As Iraqi militants released images that appeared to show the mass “execution” of hundreds of government soldiers, officials in the US said the Obama administration was considering direct talks with Iran to discuss the ongoing crisis.
The two countries were already scheduled to meet with other world powers to confront the issue of Iran’s nuclear programme in Vienna this week, and the US deputy Secretary of State Bill Burns will now travel to take part in those talks.
The move comes after the Islamic State of Iraq and the Levant (Isis) group posted images on extremist websites which, reportedly verified by Iraq’s chief military spokesperson, appear to show killings taking place in half a dozen places.
US State Department spokeswoman Jen Psaki said the images were “horrifying” and “a true depiction of the bloodlust that those terrorists represent”. She added that the US could not verify Isis’s claim to have killed 1,700 army troops and pro-government militiamen.
The killings were also condemned by UN Secretary-General Ban Ki-moon, who described the reports coming from Iraq as “deeply disturbing”.
He said he welcomed the statement on the need for unity in Iraq made by Grand Ayatollah Sayed Ali Al-Sistani, who he said “represents a deeply influential voice of wisdom and reason”.
“Reports of mass summary executions by Isis are deeply disturbing and underscore the urgency of bringing the perpetrators of such crimes to justice,” Mr Ban said.
Sunni militants continued to make territorial gains in Iraq on Monday morning, with the northern town of Tal Afar becoming the latest landmark settlement to fall.
Tal Afar’s mayor Abdulal Abdoul told reporters his town of some 200,000 people, 260 miles (420 kilometres) northwest of Baghdad, was taken just before dawn.
The varied ethnic mix of Tal Afar distinguishes it from previous Isis captures Mosul and Tikrit, and has led to concerns that large-scale atrocities against civilians could follow.
The Isis advance has raised the prospect of the West once again intervening on the ground in Iraq.
The US President Barack Obama continues to weigh up his country’s options, and has now deployed three warships to the Persian Gulf, but on Sunday senator Lindsey Graham said: “We are probably going to need [Iran’s] help to hold Baghdad.”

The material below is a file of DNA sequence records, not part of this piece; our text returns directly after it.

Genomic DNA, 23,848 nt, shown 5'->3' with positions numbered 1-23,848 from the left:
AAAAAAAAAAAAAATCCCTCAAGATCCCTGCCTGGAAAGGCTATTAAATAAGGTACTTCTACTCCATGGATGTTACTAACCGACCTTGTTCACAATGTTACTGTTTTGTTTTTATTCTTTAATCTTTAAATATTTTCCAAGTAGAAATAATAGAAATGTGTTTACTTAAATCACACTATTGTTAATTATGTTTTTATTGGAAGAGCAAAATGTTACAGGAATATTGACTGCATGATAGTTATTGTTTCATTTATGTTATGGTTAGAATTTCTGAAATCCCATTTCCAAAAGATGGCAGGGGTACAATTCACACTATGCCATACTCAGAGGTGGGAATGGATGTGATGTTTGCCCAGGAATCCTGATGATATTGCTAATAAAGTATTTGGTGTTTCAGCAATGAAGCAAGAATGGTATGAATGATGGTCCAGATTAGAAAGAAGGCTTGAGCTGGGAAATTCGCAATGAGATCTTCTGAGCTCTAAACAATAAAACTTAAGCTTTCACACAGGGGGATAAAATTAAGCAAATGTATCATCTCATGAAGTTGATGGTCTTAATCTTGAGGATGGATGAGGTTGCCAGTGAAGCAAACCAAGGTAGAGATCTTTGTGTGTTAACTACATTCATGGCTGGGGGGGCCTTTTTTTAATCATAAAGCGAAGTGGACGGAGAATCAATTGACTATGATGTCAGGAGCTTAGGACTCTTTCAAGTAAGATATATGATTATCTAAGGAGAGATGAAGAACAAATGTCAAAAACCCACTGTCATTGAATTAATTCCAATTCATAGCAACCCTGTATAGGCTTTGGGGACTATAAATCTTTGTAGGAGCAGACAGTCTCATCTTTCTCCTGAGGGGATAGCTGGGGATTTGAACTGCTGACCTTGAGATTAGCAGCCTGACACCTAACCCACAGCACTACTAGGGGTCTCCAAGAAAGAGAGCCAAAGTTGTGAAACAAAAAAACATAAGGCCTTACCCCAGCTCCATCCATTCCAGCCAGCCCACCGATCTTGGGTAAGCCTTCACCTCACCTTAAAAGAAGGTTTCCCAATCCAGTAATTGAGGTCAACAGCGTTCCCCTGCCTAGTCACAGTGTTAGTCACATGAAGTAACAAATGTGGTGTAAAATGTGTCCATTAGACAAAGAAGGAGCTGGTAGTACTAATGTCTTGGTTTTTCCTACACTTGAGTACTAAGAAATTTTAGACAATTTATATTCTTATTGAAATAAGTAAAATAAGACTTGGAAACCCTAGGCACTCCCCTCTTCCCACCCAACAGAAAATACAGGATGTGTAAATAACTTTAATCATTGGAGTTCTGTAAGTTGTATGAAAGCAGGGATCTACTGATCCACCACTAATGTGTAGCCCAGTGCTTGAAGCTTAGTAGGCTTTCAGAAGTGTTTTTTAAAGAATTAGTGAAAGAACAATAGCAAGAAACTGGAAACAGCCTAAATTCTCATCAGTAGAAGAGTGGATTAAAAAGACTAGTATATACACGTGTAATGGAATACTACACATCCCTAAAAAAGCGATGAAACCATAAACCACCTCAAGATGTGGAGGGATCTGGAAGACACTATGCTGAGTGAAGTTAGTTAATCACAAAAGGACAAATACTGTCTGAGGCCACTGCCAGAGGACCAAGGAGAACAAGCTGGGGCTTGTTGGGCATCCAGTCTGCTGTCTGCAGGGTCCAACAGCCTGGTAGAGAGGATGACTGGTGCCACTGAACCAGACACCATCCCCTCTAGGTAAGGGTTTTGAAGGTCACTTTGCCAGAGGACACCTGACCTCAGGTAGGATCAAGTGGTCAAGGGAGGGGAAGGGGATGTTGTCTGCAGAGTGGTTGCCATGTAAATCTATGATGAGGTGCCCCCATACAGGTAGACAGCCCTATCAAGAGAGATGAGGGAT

Meanwhile, fellow Nato member Turkey has already unwittingly been involved in the conflict after Isis fighters kidnapped 49 of its nationals during the Mosul assault.
Turkey has the second-largest army within Nato after the US, and the military alliance’s Secretary-General Anders Fogh Rasmussen today called for the immediate release of those captured. They include children, diplomats and special forces soldiers who were at the Turkish consulate in Mosul at the time it was overrun.
“We follow the dangerous developments in Iraq with great concern,” Mr Rasmussen said. “I condemn the unacceptable attack on the consulate general in Mosul. We want to see all of the Turkish hostages released and we want to see them safe.”
Though the expected Baghdad-led counter-offensive against Isis is yet to take place, Shia militiamen have reportedly begun pushing north to establish a new battle line some 60 to 70 miles north of the capital.
Speaking just hours before the fall of Tal Afar, the Shia Prime Minister Nouri al-Maliki told new security forces recruits that all territory lost to militants would be recovered.
“We will march and liberate every inch they defaced, from the country's northernmost point to the southernmost point,” he said.
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